POZLife: Life from the Infected and Effected point of veiw.

Study: Teen Sex and Delinquency

Posted by pozlife on November 17, 2007

The link between early sexual debut and delinquency is so established a theory that federal abstinence-only programs must incorporate it. Thus, few paid attention in February to an Ohio State University (OSU) study confirming the relationship. However, according to researchers who conducted a more powerful parsing of that study’s data, the association is probably not correct.

The OSU study relied on federal data involving 7,000 US students in grades seven through 12. It found that teens who began having sex earlier than average were 20 percent more likely to engage in self-reported delinquent behaviors. But among more than 500 pairs of twins who participated in that survey, University of Virginia-Charlottesville (UVC) researchers found that, other things being equal, youths who had earlier sexual debut were less likely to be delinquent. The average age of sexual debut in the United States is 16.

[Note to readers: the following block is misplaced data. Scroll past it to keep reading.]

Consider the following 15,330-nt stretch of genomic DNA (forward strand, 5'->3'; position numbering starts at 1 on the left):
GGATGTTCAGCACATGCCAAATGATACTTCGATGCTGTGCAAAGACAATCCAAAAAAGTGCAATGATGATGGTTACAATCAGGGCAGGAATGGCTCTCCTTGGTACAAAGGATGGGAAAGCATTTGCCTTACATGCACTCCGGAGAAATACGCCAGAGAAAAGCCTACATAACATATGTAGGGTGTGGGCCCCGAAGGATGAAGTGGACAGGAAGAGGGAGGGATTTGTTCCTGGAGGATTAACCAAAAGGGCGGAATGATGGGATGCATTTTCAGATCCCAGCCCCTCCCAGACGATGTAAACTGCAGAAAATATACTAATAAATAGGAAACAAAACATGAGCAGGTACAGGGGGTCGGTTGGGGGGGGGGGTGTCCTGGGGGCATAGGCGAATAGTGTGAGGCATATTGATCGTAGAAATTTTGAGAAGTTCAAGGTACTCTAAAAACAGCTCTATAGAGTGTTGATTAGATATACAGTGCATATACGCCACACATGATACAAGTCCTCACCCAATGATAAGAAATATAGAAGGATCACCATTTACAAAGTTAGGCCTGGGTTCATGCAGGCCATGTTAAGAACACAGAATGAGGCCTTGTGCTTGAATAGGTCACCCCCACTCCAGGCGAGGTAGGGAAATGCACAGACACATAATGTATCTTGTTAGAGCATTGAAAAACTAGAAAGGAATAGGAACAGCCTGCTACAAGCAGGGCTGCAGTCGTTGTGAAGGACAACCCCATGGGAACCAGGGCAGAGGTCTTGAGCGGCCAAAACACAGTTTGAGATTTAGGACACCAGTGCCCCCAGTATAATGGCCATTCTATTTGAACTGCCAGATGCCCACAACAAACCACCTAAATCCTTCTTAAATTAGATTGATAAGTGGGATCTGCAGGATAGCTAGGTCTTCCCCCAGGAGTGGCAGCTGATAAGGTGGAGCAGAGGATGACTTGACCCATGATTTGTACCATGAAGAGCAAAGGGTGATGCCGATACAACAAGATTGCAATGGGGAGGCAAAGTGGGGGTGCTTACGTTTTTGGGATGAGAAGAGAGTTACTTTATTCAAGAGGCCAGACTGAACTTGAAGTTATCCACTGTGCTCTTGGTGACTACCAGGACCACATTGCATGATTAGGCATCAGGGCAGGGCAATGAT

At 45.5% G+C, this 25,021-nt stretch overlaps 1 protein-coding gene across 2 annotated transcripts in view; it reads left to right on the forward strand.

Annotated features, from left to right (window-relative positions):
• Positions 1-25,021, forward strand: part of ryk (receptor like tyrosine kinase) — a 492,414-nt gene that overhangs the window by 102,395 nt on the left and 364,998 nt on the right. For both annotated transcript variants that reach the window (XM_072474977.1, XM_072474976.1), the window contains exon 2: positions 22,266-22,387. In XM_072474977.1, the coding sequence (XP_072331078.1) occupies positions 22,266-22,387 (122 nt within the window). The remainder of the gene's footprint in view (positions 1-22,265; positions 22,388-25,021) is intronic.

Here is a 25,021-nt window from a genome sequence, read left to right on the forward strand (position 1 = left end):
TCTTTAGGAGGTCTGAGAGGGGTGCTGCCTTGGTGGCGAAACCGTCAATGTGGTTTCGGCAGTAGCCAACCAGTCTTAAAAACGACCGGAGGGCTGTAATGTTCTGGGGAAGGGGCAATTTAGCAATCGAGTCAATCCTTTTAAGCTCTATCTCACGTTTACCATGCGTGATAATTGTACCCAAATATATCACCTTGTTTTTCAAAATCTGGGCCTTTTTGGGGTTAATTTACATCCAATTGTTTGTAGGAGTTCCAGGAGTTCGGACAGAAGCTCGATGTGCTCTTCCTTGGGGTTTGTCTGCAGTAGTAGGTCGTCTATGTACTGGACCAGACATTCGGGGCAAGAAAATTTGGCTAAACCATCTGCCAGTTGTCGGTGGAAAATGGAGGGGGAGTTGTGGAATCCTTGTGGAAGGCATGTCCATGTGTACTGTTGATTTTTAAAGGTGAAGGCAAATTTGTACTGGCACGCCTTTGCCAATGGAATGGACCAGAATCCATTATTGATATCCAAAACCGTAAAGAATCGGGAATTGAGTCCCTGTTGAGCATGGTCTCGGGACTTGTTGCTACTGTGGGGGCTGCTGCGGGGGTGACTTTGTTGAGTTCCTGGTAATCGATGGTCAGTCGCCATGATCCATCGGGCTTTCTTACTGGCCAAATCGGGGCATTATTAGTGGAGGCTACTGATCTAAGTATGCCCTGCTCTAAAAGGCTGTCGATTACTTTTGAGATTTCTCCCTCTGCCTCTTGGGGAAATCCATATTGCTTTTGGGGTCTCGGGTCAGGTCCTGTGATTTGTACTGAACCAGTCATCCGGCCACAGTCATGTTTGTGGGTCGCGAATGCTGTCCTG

The UVC study found identical twins were more similar to each other in the ages of sexual debut. And other twins studies have found the same pattern for delinquent behavior. So while early sex and delinquency might be affected by some other factors, the two are not linked by cause and effect, said UVC researchers. The leader of the earlier study, OSU sociologist Dana Haynie, agreed with that conclusion in an e-mail.

Young sexually active adolescents are still less likely to use condoms and thus risk STDs and pregnancy. Other nations mitigate these risks through education that does not preclude the discussion of condoms, said UVC study co-authors Paige Harden and Eric Turkheimer. Their analysis is set to appear in the March 2008 issue of the Journal of Youth and Adolescence.

[This summary provided by the CDC National Center for HIV, STD, and TB Prevention | Washington Post | Nov. 11, 2007 | Rick Weiss]

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